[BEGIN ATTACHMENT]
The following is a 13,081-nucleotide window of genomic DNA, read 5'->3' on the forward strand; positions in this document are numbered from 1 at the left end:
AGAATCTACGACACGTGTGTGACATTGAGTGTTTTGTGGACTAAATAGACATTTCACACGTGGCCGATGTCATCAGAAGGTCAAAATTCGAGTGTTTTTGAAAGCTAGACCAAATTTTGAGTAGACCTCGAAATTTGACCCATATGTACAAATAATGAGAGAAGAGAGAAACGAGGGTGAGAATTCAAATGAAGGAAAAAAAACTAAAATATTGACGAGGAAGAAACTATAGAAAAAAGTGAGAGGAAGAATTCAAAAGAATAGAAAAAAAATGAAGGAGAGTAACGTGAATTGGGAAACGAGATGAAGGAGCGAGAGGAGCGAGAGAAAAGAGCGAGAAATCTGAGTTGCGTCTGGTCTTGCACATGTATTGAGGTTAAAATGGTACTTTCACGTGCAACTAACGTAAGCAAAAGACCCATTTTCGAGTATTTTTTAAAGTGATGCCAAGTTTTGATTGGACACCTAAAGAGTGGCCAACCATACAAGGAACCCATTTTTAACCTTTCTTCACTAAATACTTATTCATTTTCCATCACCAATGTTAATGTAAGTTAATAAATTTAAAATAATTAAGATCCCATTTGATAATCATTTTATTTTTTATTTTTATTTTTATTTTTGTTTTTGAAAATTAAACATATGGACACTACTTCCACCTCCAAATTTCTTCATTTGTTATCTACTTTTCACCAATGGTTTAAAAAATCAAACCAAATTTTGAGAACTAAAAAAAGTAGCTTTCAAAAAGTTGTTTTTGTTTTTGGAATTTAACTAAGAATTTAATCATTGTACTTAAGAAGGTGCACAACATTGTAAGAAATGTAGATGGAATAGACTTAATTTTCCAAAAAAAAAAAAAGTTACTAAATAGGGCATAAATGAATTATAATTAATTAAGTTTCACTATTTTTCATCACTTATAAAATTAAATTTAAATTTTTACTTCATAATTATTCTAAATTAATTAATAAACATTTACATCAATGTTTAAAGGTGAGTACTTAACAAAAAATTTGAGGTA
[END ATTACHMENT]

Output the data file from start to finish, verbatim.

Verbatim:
The following is a 13,081-nucleotide window of genomic DNA, read 5'->3' on the forward strand; positions in this document are numbered from 1 at the left end:
AGAATCTACGACACGTGTGTGACATTGAGTGTTTTGTGGACTAAATAGACATTTCACACGTGGCCGATGTCATCAGAAGGTCAAAATTCGAGTGTTTTTGAAAGCTAGACCAAATTTTGAGTAGACCTCGAAATTTGACCCATATGTACAAATAATGAGAGAAGAGAGAAACGAGGGTGAGAATTCAAATGAAGGAAAAAAAACTAAAATATTGACGAGGAAGAAACTATAGAAAAAAGTGAGAGGAAGAATTCAAAAGAATAGAAAAAAAATGAAGGAGAGTAACGTGAATTGGGAAACGAGATGAAGGAGCGAGAGGAGCGAGAGAAAAGAGCGAGAAATCTGAGTTGCGTCTGGTCTTGCACATGTATTGAGGTTAAAATGGTACTTTCACGTGCAACTAACGTAAGCAAAAGACCCATTTTCGAGTATTTTTTAAAGTGATGCCAAGTTTTGATTGGACACCTAAAGAGTGGCCAACCATACAAGGAACCCATTTTTAACCTTTCTTCACTAAATACTTATTCATTTTCCATCACCAATGTTAATGTAAGTTAATAAATTTAAAATAATTAAGATCCCATTTGATAATCATTTTATTTTTTATTTTTATTTTTATTTTTGTTTTTGAAAATTAAACATATGGACACTACTTCCACCTCCAAATTTCTTCATTTGTTATCTACTTTTCACCAATGGTTTAAAAAATCAAACCAAATTTTGAGAACTAAAAAAAGTAGCTTTCAAAAAGTTGTTTTTGTTTTTGGAATTTAACTAAGAATTTAATCATTGTACTTAAGAAGGTGCACAACATTGTAAGAAATGTAGATGGAATAGACTTAATTTTCCAAAAAAAAAAAAAGTTACTAAATAGGGCATAAATGAATTATAATTAATTAAGTTTCACTATTTTTCATCACTTATAAAATTAAATTTAAATTTTTACTTCATAATTATTCTAAATTAATTAATAAACATTTACATCAATGTTTAAAGGTGAGTACTTAACAAAAAATTTGAGGTA